A Roman Catholic Perspective
Monsignor Peter R. Beaulieu, M.A., S.T.L.

Classically, moral theology is understood as that identifiable part of theology, which studies voluntary human acts seen in relation to their final end, in the light of divine revelation. The focus is on morality or the rational ordering of the human act to the good and the voluntary pursuit of that good by human reason. In the encyclical Veritatis Splendor, this discipline is described as a reflection on morality, the good and evil of acts and it is considered theology in that the end and the beginning are found in God, who by sending His Son and, by Christ’s death on the cross, offers merely earthly people the real possibility of eternal life through faith in Jesus Christ. The morality of human acts depends upon the object of the action, the intention (or end foreseen), and the circumstances surrounding the act. On the other hand, the English word ethic comes from the Greek word ethos that means custom, habit, or usage. Ethics (in the plural) is one of the major branches of philosophy that encompasses the rational analysis of right conduct and good living. Ethics entails the philosophical study of human motivation and behavior, which can be either descriptive or prescriptive. If the analysis aims at prescribing or proscribing certain forms of human behavior, then, it purports to give direction on how to act—such an attempt is known as normative ethics.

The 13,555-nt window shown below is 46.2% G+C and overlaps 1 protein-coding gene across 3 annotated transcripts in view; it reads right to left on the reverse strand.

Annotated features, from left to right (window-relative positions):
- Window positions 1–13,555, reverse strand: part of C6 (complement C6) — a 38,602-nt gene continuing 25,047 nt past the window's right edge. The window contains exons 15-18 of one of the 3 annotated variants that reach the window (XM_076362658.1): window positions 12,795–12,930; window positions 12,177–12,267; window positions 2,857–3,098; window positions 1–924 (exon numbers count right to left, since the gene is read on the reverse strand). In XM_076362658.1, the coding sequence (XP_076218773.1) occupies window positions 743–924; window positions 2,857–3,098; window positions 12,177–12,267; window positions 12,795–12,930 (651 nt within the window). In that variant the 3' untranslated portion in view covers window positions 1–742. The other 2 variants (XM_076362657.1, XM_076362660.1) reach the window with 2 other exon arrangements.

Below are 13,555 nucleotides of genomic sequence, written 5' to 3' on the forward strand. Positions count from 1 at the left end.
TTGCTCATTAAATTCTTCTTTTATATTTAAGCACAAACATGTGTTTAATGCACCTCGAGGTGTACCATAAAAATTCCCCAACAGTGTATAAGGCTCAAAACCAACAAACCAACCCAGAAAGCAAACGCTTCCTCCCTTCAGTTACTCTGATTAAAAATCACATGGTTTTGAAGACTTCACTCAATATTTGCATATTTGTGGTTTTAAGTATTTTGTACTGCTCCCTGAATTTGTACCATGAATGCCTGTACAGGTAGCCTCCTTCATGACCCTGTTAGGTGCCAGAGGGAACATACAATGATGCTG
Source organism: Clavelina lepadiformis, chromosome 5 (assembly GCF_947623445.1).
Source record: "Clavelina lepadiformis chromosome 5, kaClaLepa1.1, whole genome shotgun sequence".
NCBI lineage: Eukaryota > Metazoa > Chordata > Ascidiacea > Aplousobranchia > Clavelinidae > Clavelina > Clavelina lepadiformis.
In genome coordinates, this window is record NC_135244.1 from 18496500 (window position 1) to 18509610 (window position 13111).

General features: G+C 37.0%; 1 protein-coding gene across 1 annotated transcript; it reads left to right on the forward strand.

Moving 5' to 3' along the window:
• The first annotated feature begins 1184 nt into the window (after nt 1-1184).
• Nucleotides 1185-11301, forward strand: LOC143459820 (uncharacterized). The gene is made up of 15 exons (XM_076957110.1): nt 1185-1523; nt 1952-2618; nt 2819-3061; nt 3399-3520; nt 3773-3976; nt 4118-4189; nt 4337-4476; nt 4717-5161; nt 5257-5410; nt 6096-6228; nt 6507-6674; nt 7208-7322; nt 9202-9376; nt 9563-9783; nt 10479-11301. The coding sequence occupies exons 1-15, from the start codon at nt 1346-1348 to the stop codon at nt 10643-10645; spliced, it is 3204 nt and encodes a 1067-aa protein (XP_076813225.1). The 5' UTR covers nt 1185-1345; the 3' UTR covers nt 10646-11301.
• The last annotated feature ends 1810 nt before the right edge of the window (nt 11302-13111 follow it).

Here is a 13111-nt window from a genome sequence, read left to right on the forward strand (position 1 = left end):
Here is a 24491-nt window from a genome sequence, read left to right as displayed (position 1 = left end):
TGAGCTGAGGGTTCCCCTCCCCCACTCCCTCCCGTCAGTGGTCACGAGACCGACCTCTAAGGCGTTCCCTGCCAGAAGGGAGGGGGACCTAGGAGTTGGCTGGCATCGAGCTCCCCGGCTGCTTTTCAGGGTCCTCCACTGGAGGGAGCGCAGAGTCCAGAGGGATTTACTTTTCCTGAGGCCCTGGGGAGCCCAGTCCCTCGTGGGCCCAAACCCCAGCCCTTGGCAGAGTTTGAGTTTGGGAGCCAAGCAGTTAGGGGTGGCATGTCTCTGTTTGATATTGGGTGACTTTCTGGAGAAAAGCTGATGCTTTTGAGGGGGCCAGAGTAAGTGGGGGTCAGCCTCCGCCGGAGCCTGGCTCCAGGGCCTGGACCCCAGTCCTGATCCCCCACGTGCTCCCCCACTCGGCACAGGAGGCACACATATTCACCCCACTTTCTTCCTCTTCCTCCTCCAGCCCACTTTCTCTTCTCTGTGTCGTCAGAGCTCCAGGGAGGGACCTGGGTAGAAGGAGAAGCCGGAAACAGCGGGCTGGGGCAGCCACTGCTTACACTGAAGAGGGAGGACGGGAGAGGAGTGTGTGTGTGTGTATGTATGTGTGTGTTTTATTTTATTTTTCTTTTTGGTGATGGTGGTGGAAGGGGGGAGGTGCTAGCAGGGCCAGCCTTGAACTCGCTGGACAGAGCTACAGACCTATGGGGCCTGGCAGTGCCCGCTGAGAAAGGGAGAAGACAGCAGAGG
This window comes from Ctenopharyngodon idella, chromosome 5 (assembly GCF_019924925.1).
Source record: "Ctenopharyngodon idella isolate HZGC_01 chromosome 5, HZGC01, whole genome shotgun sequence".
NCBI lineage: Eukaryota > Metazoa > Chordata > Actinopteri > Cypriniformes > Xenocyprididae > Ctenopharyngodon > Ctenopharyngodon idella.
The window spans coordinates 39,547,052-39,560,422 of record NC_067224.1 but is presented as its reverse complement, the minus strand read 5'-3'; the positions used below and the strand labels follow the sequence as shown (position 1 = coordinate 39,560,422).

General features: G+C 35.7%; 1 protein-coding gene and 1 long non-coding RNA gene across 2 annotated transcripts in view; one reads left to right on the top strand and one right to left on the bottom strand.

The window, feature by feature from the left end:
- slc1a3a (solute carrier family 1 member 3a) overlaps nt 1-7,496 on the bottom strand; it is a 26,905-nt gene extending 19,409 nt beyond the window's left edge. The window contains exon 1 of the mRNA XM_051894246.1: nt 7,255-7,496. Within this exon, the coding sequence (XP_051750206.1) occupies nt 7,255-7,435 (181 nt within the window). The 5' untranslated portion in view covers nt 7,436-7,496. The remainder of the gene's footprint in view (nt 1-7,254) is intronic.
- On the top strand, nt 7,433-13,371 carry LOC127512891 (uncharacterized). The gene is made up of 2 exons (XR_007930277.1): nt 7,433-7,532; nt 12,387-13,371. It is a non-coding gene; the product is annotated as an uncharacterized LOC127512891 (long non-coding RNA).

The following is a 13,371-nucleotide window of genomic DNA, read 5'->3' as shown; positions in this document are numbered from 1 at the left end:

Catechism of the Catholic Church, Part Three, Section One, Article 4: The Morality of Human Acts nn. 1749-1754.

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